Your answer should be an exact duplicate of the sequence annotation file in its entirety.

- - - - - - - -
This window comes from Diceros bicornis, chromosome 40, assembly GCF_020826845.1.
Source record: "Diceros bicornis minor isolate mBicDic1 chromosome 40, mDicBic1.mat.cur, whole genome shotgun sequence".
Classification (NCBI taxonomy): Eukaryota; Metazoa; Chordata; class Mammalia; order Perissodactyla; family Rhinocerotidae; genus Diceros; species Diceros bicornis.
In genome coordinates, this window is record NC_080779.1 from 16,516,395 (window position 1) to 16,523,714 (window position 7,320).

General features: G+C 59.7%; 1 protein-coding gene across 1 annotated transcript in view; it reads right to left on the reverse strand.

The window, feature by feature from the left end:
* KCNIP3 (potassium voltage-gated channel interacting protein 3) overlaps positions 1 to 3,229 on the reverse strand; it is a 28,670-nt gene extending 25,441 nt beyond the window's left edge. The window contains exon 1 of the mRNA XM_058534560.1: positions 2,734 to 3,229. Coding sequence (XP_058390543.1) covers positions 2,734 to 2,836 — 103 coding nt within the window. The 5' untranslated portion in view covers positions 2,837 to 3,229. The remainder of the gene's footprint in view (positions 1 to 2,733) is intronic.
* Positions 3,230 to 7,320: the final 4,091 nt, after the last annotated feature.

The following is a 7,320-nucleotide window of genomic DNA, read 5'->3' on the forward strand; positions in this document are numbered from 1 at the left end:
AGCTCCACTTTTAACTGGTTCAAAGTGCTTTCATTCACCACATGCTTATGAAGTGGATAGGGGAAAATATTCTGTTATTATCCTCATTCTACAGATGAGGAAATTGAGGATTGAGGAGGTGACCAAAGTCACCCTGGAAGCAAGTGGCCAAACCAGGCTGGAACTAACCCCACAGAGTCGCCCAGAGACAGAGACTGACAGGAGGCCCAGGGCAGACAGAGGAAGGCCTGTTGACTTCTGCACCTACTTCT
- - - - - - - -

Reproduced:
This window comes from Diceros bicornis, chromosome 40, assembly GCF_020826845.1.
Source record: "Diceros bicornis minor isolate mBicDic1 chromosome 40, mDicBic1.mat.cur, whole genome shotgun sequence".
Classification (NCBI taxonomy): Eukaryota; Metazoa; Chordata; class Mammalia; order Perissodactyla; family Rhinocerotidae; genus Diceros; species Diceros bicornis.
In genome coordinates, this window is record NC_080779.1 from 16,516,395 (window position 1) to 16,523,714 (window position 7,320).

General features: G+C 59.7%; 1 protein-coding gene across 1 annotated transcript in view; it reads right to left on the reverse strand.

The window, feature by feature from the left end:
* KCNIP3 (potassium voltage-gated channel interacting protein 3) overlaps positions 1 to 3,229 on the reverse strand; it is a 28,670-nt gene extending 25,441 nt beyond the window's left edge. The window contains exon 1 of the mRNA XM_058534560.1: positions 2,734 to 3,229. Coding sequence (XP_058390543.1) covers positions 2,734 to 2,836 — 103 coding nt within the window. The 5' untranslated portion in view covers positions 2,837 to 3,229. The remainder of the gene's footprint in view (positions 1 to 2,733) is intronic.
* Positions 3,230 to 7,320: the final 4,091 nt, after the last annotated feature.

The following is a 7,320-nucleotide window of genomic DNA, read 5'->3' on the forward strand; positions in this document are numbered from 1 at the left end:
AGCTCCACTTTTAACTGGTTCAAAGTGCTTTCATTCACCACATGCTTATGAAGTGGATAGGGGAAAATATTCTGTTATTATCCTCATTCTACAGATGAGGAAATTGAGGATTGAGGAGGTGACCAAAGTCACCCTGGAAGCAAGTGGCCAAACCAGGCTGGAACTAACCCCACAGAGTCGCCCAGAGACAGAGACTGACAGGAGGCCCAGGGCAGACAGAGGAAGGCCTGTTGACTTCTGCACCTACTTCT